Note from Intern Anita Ballesteros: This week in our guest blog post, Diane O’Neill writes about her personal experience as a descendant of Irish immigrants, and her views on the social and political climate surrounding immigrants in America today. America is built on many nations, and her piece speaks to the current perceptions and the hope for a better future.
IMMIGRATION AND HOPE
I’m not sure what year my grandmother came to this country, but she never lost her Irish brogue and spoke Gaelic during daily telephone chats with her sister. She barely knew how to read and write; back in the “old country,” as the oldest of eight, her parents had her working the store and minding her siblings. Here in the U.S., she was widowed when the oldest of her four children was four years old, and this at the height of the Depression. Yet her grandchildren today are college-educated professionals.
I grew up with Gran, and in childhood, somehow my closest friends were immigrants. My first best friend was from Ecuador, and in high school, lunch table friends were from Egypt, Korea, Hong Kong, and Puerto Rico. I’m not sure why, but I felt more comfortable with kids from non-white cultures than with other white kids.
So I have trouble with the “America First!” anti-immigrant talk I hear today. Unless an American is a Native-American, isn’t that American the descendant of immigrants? Doesn’t being an American intrinsically connect you to immigrants? Of course, some ancestors didn’t immigrate willingly but were dragged over here in chains — but I don’t hear those espousing “America First!” advocating for reparations for African-Americans.
Despite our immigrant roots, there never seems to have been a time when newcomers were welcomed without reservations. The Irish endured “No dogs or Irish” or “No Irish need apply” signs and stereotypes of criminality or drunkenness; the origin of the name “paddy wagon” is a reference to police vehicles supposedly carrying an inordinate number of Irish Americans off to jail. I enjoy watching Perry Mason reruns from the fifties and sixties but flinch at portrayals of stereotyped and heavily-accented Latino and Asian characters. My mother had her own prejudices, saying my buddies were only friends with me because no one else would befriend them, reminding me that we’d been at war with Korea not so long ago.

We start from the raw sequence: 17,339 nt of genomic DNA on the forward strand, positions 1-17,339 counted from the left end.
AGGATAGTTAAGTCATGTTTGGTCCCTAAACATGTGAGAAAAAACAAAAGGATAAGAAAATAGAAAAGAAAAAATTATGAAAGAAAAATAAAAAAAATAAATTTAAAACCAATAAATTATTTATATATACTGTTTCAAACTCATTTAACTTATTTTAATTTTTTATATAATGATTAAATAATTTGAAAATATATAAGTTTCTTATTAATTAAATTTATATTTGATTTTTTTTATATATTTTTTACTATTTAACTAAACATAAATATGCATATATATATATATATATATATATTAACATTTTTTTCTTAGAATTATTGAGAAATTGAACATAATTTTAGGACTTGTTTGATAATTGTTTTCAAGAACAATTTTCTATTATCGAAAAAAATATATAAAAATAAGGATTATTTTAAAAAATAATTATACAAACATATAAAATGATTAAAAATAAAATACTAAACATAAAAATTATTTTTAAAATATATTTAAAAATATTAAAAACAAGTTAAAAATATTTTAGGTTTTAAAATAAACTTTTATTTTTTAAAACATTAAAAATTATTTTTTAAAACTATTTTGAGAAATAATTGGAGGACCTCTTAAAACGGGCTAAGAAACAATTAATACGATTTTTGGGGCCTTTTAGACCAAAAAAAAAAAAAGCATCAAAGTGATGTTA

In college application essays, I wrote about prejudice and my belief that biases hurt the one who is biased. You’re denying yourself the chance to know people! Who knows, maybe someone who is outwardly different from you might be the kindred spirit for whom you’ve been seeking? Neil deGrasse Tyson writes that any two human beings have a common ancestor; family is a line we choose to draw. So is nationality.
The current attack on immigrants is harsh. Last year, two legal immigrants from India were shot in a Kansas bar by a man shouting, “Get out of my country”; one died. Today, young people who know our country as home, as they were brought here as children, live in fear of being forced to leave. And if they are allowed to stay, what about their parents? There’s talk, too, of restricting immigration to favor those who are well-educated. My grandmother wouldn’t have made the cut.
I remember the words of the illiterate grandmother in Betty Smith’s literary classic, A Tree Grows in Brooklyn: “There is here, what is not in the old country. In spite of hard unfamiliar things, there is hope–hope. In the old country, a man can be no more than his father, providing he works hard. If his father was a carpenter, he may be a carpenter. He may not be a teacher or a priest…In the old country, a man was given to the past. Here he belongs to the future.”
If anything does make our country exceptional or great, it is the American Dream.Please, let’s not squash hope, not only for immigrants, but for our country’s future.
Diane O’Neill is a Chicago writer with degrees from Columbia College and National University. Her essays and poems have appeared in the South Side Weekly, the Journal of Modern Poetry, The Shine Journal, National University’s Gnu Journal, Still Crazy Literary Journal, The Chicago Tribune, and It All Changed in an Instant: More Six-Word Memoirs by Writers Famous & Obscure. Her poem “Nighthawks” won third prize in the “Chicago: The Arts” category of the 2017 Poets and Patrons Chicagoland Poetry contest.